Preferably, the materials used are in the following ranges of percentages by weight.
______________________________________Porous lightweight aggregate 44 to 74%Hydraulic cement 10 to 40%Water 4.0 to 14%Resin 0.5 to 15%Cellulose ether 0.01 to 1.0%Pigment 0 to 3.0%______________________________________
The invention will now be further explained with reference to the accompanying examples:-
A cementitious mixture was formed using the following ingredients in the designated percentages by weight:
1) lightweight aggregate in the form of sintered pulverised fuel ash (LYTAG) namely:
______________________________________a) all in fines - 4 mm down to dust 34.20%b) separated fines 22.40%2) ordinary hydraulic Portland cement to BS12 27.20%3) styrene acrylic emulsion (ADH 3080) 3.80%4) hydroxypropylmethyl cellulose (Methocel ™) 0.05%5) water, and 11.60%6) pigment 0.80%______________________________________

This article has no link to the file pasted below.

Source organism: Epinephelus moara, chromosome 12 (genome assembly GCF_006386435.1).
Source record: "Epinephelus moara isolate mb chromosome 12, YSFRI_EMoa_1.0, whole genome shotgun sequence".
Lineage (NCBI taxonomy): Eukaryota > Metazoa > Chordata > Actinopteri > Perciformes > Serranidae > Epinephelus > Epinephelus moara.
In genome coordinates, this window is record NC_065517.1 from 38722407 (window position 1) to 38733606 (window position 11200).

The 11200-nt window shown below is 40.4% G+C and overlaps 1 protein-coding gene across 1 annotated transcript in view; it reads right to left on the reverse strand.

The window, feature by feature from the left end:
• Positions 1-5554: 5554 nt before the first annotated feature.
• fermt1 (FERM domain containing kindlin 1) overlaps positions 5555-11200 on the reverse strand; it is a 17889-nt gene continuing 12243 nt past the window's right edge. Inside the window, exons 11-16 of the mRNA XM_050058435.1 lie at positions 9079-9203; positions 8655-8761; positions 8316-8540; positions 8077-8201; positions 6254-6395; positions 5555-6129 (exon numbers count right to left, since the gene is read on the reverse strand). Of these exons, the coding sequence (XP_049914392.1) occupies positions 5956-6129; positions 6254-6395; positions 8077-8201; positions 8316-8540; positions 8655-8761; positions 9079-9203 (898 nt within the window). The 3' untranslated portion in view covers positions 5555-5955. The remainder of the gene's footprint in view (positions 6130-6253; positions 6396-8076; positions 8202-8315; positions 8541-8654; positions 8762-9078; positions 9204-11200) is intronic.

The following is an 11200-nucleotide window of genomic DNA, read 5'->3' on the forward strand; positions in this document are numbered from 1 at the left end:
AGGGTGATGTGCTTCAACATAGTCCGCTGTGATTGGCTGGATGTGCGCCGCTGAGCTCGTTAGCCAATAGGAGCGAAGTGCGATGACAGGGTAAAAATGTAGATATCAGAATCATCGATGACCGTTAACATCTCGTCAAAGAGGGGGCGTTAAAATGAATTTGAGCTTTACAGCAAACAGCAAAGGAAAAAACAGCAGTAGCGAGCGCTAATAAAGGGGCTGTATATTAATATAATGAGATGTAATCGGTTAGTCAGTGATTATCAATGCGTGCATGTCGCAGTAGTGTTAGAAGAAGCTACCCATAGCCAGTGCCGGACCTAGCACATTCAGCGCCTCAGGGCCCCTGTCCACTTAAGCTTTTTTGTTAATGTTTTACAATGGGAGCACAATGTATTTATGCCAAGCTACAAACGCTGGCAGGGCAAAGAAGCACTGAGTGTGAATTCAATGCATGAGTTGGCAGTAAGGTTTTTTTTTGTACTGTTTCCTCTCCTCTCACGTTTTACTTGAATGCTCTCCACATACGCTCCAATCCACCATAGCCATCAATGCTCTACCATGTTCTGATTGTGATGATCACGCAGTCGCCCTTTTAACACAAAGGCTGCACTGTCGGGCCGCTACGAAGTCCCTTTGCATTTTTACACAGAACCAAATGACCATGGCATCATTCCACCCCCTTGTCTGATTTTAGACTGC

The cellulose ether was added to the lightweight aggregate and mixed with a proportion of the water. Portland cement was then added to the mix followed by the addition of the resin and the pigment and the water content completed up to the desired consistency. Having been thoroughly mixed the mixture was then fed to the tile extrusion machine and extruded on pallets using normal extrusion processes to form a continuous extruded ribbon which is cut into tile forming lengths The pallets containing the uncured tile forming lengths were then passed to a curing chamber and the tile forming lengths were cured at normal curing humidities and temperatures as for normal concrete tiles. There was no change in the normal curing parameters. The tile machine extrusion head was set to obtain a tile having the desired thickness to achieve the desired product weight, flexural strength and impact strength. After passing from the curing zone, the curing process was completed, as is usual with ordinary concrete roof tiles, and after further selected periods tiles were selected at random and subjected to flexural strength, impact strength, frost resistance and porosity tests, the results of all of which were acceptable. The weight of the tiles was around 40% lighter and the flexural strength about 20% higher than normal concrete roof tiles.